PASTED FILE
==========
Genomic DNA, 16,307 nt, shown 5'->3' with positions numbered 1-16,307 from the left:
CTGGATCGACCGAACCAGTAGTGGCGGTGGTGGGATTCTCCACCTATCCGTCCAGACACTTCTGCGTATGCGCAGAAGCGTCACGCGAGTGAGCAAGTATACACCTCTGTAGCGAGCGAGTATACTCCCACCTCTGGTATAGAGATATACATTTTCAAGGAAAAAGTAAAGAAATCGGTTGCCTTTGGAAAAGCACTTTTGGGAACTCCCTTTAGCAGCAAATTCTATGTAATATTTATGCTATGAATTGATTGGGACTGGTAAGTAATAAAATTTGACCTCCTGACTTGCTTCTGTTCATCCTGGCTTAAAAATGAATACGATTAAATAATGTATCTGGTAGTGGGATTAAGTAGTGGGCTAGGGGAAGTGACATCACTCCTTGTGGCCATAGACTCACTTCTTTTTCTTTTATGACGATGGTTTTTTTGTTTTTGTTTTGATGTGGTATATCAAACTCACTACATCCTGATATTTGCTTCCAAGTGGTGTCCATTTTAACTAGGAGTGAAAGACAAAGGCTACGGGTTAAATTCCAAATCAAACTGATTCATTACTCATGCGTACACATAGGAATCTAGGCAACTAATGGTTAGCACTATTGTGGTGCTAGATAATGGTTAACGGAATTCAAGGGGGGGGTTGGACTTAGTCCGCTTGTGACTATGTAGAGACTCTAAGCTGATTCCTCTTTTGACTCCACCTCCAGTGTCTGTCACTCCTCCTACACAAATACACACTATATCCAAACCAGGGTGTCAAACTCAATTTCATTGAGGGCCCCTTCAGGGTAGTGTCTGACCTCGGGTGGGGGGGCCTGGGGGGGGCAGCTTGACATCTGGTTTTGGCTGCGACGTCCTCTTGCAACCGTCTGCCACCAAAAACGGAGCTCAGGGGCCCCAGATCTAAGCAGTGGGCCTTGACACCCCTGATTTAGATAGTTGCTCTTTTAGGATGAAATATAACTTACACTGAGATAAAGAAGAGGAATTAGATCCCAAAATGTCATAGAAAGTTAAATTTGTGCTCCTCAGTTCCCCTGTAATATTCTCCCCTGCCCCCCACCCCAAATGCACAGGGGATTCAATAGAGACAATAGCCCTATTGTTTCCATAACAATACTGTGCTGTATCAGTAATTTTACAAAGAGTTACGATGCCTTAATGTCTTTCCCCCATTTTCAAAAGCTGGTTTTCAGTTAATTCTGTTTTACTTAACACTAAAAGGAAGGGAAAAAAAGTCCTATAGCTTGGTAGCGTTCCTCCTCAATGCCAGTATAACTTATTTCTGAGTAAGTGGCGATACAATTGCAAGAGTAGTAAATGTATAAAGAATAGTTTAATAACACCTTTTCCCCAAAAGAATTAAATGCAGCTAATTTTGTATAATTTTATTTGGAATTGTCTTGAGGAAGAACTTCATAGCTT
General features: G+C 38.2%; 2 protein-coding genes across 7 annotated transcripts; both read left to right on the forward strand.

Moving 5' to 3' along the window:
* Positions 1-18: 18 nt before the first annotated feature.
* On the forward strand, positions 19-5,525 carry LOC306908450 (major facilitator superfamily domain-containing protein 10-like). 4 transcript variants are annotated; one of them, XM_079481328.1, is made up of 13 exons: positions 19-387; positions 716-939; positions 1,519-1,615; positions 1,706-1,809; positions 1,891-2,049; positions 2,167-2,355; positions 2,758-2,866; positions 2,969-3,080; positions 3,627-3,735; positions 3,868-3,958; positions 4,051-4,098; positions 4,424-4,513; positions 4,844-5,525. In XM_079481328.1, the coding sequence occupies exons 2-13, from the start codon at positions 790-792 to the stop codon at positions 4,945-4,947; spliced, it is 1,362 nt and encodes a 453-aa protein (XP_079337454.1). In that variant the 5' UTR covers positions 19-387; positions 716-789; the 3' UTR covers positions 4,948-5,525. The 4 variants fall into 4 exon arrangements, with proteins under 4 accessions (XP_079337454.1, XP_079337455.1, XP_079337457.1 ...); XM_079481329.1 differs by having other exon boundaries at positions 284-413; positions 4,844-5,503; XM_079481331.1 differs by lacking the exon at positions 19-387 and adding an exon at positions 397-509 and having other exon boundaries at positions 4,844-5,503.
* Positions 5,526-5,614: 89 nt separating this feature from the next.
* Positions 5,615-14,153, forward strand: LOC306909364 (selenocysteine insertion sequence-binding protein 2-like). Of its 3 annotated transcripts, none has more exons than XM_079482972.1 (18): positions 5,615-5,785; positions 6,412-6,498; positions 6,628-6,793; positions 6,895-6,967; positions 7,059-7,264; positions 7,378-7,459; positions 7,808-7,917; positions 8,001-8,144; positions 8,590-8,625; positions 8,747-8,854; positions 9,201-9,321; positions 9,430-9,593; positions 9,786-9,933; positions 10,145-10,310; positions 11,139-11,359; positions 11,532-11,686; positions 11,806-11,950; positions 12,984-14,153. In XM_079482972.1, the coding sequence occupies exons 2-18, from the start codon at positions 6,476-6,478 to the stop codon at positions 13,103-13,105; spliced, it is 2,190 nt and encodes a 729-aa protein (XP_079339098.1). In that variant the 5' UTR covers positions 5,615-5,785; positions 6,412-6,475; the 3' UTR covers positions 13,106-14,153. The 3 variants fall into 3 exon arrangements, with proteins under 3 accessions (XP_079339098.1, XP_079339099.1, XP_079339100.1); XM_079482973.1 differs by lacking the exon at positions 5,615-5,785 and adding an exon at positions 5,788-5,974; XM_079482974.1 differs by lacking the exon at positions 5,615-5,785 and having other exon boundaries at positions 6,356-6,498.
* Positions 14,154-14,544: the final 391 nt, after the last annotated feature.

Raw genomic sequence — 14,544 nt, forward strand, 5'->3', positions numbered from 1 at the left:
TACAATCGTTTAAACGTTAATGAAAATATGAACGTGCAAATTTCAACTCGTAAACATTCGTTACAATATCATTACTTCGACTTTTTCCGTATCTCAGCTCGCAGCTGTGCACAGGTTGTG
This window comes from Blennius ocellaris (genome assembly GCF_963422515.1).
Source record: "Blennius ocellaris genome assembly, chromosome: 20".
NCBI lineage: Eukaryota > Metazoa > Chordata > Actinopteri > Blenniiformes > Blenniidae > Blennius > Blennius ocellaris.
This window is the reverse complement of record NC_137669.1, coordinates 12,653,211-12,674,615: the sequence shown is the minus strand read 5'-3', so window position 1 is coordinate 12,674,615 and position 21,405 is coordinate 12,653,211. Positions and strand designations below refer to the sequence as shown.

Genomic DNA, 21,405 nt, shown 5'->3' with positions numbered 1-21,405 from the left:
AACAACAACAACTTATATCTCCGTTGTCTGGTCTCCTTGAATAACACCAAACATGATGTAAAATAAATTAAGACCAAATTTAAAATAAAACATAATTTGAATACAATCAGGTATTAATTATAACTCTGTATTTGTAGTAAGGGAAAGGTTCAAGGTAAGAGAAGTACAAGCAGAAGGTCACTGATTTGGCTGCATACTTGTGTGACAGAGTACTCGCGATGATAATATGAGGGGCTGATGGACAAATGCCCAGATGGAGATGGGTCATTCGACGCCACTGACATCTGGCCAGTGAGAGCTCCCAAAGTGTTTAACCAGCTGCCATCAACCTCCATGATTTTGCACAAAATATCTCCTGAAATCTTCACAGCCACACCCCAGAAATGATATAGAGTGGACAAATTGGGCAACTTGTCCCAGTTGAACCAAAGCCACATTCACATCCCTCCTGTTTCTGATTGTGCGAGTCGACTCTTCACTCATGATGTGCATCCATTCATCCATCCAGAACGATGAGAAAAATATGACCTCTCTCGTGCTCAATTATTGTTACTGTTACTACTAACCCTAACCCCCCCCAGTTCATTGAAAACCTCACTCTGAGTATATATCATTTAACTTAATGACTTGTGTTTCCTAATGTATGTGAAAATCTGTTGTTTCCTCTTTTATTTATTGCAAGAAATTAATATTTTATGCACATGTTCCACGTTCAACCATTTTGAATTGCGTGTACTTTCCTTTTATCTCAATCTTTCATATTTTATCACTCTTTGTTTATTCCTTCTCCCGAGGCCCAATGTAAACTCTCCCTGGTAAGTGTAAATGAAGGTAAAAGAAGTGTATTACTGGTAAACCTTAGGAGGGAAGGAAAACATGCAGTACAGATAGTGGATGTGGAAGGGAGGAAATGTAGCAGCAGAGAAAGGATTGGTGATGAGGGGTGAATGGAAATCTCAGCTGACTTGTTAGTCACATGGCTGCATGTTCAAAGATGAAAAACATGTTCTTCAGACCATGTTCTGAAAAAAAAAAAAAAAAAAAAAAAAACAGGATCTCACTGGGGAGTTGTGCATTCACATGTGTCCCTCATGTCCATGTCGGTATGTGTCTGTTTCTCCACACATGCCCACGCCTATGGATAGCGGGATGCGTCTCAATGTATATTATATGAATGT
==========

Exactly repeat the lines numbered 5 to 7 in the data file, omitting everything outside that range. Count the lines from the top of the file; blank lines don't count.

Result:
* Positions 1-18: 18 nt before the first annotated feature.
* On the forward strand, positions 19-5,525 carry LOC306908450 (major facilitator superfamily domain-containing protein 10-like). 4 transcript variants are annotated; one of them, XM_079481328.1, is made up of 13 exons: positions 19-387; positions 716-939; positions 1,519-1,615; positions 1,706-1,809; positions 1,891-2,049; positions 2,167-2,355; positions 2,758-2,866; positions 2,969-3,080; positions 3,627-3,735; positions 3,868-3,958; positions 4,051-4,098; positions 4,424-4,513; positions 4,844-5,525. In XM_079481328.1, the coding sequence occupies exons 2-13, from the start codon at positions 790-792 to the stop codon at positions 4,945-4,947; spliced, it is 1,362 nt and encodes a 453-aa protein (XP_079337454.1). In that variant the 5' UTR covers positions 19-387; positions 716-789; the 3' UTR covers positions 4,948-5,525. The 4 variants fall into 4 exon arrangements, with proteins under 4 accessions (XP_079337454.1, XP_079337455.1, XP_079337457.1 ...); XM_079481329.1 differs by having other exon boundaries at positions 284-413; positions 4,844-5,503; XM_079481331.1 differs by lacking the exon at positions 19-387 and adding an exon at positions 397-509 and having other exon boundaries at positions 4,844-5,503.
* Positions 5,526-5,614: 89 nt separating this feature from the next.